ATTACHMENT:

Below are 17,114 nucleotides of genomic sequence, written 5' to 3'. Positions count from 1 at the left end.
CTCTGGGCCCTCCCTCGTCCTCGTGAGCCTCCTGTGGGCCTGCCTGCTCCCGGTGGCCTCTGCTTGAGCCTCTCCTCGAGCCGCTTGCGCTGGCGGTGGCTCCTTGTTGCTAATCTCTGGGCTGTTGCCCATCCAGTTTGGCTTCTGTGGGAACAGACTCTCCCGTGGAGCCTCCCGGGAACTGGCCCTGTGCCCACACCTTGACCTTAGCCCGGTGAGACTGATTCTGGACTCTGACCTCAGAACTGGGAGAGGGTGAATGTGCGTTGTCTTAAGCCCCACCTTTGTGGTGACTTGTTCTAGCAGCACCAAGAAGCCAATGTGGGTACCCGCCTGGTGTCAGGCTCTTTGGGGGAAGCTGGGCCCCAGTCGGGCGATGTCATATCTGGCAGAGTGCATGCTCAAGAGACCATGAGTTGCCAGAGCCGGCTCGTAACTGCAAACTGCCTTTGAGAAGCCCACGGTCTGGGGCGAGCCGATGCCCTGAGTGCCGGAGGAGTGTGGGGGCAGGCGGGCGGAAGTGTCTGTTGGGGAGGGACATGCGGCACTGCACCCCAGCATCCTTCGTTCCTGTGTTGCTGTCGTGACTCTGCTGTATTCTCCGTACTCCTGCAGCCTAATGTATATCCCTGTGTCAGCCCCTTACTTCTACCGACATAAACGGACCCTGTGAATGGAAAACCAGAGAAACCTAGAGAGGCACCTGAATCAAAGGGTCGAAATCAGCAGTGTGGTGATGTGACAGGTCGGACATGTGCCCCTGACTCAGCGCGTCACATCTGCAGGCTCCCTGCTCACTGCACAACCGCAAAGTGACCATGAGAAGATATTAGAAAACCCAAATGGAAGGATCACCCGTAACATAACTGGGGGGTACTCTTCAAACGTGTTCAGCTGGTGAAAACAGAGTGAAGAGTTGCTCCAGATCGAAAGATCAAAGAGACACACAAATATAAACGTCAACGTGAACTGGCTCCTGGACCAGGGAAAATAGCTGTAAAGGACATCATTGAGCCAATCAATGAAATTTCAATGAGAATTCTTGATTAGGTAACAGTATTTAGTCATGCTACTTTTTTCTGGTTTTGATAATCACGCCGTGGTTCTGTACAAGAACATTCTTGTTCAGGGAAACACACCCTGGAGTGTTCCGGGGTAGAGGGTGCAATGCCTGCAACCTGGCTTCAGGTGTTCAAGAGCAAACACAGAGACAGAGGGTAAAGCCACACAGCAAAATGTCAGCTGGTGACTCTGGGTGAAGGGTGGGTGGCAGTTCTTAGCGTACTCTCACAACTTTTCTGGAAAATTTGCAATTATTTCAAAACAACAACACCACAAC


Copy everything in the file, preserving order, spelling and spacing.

Below are 17,114 nucleotides of genomic sequence, written 5' to 3'. Positions count from 1 at the left end.
CTCTGGGCCCTCCCTCGTCCTCGTGAGCCTCCTGTGGGCCTGCCTGCTCCCGGTGGCCTCTGCTTGAGCCTCTCCTCGAGCCGCTTGCGCTGGCGGTGGCTCCTTGTTGCTAATCTCTGGGCTGTTGCCCATCCAGTTTGGCTTCTGTGGGAACAGACTCTCCCGTGGAGCCTCCCGGGAACTGGCCCTGTGCCCACACCTTGACCTTAGCCCGGTGAGACTGATTCTGGACTCTGACCTCAGAACTGGGAGAGGGTGAATGTGCGTTGTCTTAAGCCCCACCTTTGTGGTGACTTGTTCTAGCAGCACCAAGAAGCCAATGTGGGTACCCGCCTGGTGTCAGGCTCTTTGGGGGAAGCTGGGCCCCAGTCGGGCGATGTCATATCTGGCAGAGTGCATGCTCAAGAGACCATGAGTTGCCAGAGCCGGCTCGTAACTGCAAACTGCCTTTGAGAAGCCCACGGTCTGGGGCGAGCCGATGCCCTGAGTGCCGGAGGAGTGTGGGGGCAGGCGGGCGGAAGTGTCTGTTGGGGAGGGACATGCGGCACTGCACCCCAGCATCCTTCGTTCCTGTGTTGCTGTCGTGACTCTGCTGTATTCTCCGTACTCCTGCAGCCTAATGTATATCCCTGTGTCAGCCCCTTACTTCTACCGACATAAACGGACCCTGTGAATGGAAAACCAGAGAAACCTAGAGAGGCACCTGAATCAAAGGGTCGAAATCAGCAGTGTGGTGATGTGACAGGTCGGACATGTGCCCCTGACTCAGCGCGTCACATCTGCAGGCTCCCTGCTCACTGCACAACCGCAAAGTGACCATGAGAAGATATTAGAAAACCCAAATGGAAGGATCACCCGTAACATAACTGGGGGGTACTCTTCAAACGTGTTCAGCTGGTGAAAACAGAGTGAAGAGTTGCTCCAGATCGAAAGATCAAAGAGACACACAAATATAAACGTCAACGTGAACTGGCTCCTGGACCAGGGAAAATAGCTGTAAAGGACATCATTGAGCCAATCAATGAAATTTCAATGAGAATTCTTGATTAGGTAACAGTATTTAGTCATGCTACTTTTTTCTGGTTTTGATAATCACGCCGTGGTTCTGTACAAGAACATTCTTGTTCAGGGAAACACACCCTGGAGTGTTCCGGGGTAGAGGGTGCAATGCCTGCAACCTGGCTTCAGGTGTTCAAGAGCAAACACAGAGACAGAGGGTAAAGCCACACAGCAAAATGTCAGCTGGTGACTCTGGGTGAAGGGTGGGTGGCAGTTCTTAGCGTACTCTCACAACTTTTCTGGAAAATTTGCAATTATTTCAAAACAACAACACCACAAC